With one day left to go, I can say with all honesty that so far this has been the most fascinating and fun filled weekend since our return from Cuba Fest. As an added bonus there were Route 66 related aspects, and it was also a bit productive and educational.
It kicked off late Friday evening with dinner and stimulating conversation at the Dambar in Kingman as we met with yet another tour group. With Route 66 guidance provided by Gary Fleshman, Pamela Baker of Event Spectrum Incorporated was leading an eclectic group of Canadian journalists down the old double six on an adventure sponsored by Nissan.
As many of our visitors were automotive journalists, it was an evening to talk old cars, automotive history, and Route 66. That, my friends, is a near perfect trifecta for dinner conversations.
This morning, after a 6:00 AM haircut and assorted errands, my dearest friend and I set out on a journalistic quest. The first of two assignments was to evaluate an ultra rare 1916 Galloway tractor for possible inclusion in a future publication of Antique Power.
This story includes a multifaceted twist of fate that is still unfolding. Several years ago Brad Bowling assumed the editorial helm of this publication and immediately contacted me with a request to provide regular submissions.
Now, some of my earliest published work was for Old Cars Weekly. At that time Brad Bowling was serving as the editor.
Then when he moved on to Amos Publishing and assumed the editorial position for the venerable magazine Cars and Parts, he contacted me and after lengthy discussion as well as negotiation, I put on the associate editor hat and penned a monthly column entitled The Independent Thinker.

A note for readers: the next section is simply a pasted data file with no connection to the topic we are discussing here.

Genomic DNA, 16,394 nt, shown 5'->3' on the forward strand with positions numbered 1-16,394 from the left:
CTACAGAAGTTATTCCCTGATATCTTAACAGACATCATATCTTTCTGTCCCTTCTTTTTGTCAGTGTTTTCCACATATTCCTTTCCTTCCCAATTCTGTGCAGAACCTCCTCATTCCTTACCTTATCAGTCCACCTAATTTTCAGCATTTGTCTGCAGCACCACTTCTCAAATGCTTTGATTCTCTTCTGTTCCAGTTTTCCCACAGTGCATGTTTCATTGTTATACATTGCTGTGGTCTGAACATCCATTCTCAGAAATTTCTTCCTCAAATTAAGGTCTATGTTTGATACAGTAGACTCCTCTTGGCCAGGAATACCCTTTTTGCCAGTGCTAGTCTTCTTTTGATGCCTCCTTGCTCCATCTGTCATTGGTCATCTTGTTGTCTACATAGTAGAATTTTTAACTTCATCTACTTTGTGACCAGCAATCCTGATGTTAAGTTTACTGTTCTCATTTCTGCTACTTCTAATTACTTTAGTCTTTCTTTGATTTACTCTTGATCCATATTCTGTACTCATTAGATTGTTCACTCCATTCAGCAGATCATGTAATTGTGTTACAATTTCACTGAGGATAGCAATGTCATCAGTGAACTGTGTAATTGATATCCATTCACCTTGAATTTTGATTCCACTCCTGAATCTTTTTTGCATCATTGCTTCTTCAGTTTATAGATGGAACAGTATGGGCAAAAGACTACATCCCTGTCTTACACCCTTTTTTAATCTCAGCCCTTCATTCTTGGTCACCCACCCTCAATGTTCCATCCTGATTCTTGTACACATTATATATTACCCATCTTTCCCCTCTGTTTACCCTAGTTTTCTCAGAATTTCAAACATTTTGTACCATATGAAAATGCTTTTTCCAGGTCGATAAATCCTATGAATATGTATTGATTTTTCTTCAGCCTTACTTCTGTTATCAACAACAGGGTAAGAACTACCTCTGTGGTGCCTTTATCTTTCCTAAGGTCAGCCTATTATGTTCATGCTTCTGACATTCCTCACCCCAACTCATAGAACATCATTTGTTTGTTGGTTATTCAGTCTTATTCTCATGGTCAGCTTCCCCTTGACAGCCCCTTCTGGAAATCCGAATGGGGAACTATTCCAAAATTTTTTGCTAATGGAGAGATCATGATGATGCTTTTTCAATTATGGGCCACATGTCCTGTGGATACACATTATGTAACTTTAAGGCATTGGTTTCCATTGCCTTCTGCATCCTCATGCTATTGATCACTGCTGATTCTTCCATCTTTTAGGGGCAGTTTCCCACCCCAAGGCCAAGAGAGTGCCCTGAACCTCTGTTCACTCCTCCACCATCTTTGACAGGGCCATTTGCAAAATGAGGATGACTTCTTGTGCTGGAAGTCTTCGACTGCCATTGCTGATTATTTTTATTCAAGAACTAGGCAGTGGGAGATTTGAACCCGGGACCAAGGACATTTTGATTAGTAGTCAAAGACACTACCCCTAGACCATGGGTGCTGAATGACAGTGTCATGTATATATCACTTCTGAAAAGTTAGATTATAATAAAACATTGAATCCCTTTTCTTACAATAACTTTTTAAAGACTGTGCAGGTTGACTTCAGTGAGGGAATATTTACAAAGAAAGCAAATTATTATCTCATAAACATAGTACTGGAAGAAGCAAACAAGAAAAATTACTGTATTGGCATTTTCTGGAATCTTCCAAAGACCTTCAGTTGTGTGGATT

Abruptly, after decades of publication and providing service to the classic car community, Amos Publishing pulled the plug and Cars and Parts became an historic footnote as the last issue rolled from the press. Brad and I parted ways until he went to work for an automotive auction company, and he asked me to write entries for the catalogs.
When Brad asked me to provide material for Antique Power, it was the first time in twenty years that I was unable to provide assistance. Simply put, Kingman, Arizona isn’t a hot bed of vintage tractor restoration or collecting.
Enter Buddie Knutson, an Arizona transplant from the wheat fields of Montana. Mr. Knutson represents a generation that is fast fading from the American landscape. In addition to serving as the custodian for more than a century of family heirlooms associated with farming and homesteading in Montana, he is a humble man that transforms wreckage into treasure, and hunks of cold steel into functioning parts that give vintage equipment a new lease on life. Scattered throughout his cavernous workshop is a 1940’s International pick up purchased new by an uncle that is undergoing a frame off restoration, the Galloway purchased by family in 1926, and an array of similar items. O
1916 Galloway tractor.
utside, awaiting the attention of this amazing craftsman are a 1941 Dodge dump truck purchased new by his father, Buddie’s first car (a T model Ford of unknown vintage), and a 1963 Ford truck, also purchased new by family.
The Galloway was dismantled sometime around World War II with plans to sell it for scrap. Instead, it remained in a heap exposed to the harsh winters of Montana until the late 1990’s. As my knowledge about vintage tractors and their manufacture is rather limited, as we photographed the old workhorse we also received an education.
A wheel made from scrap metal.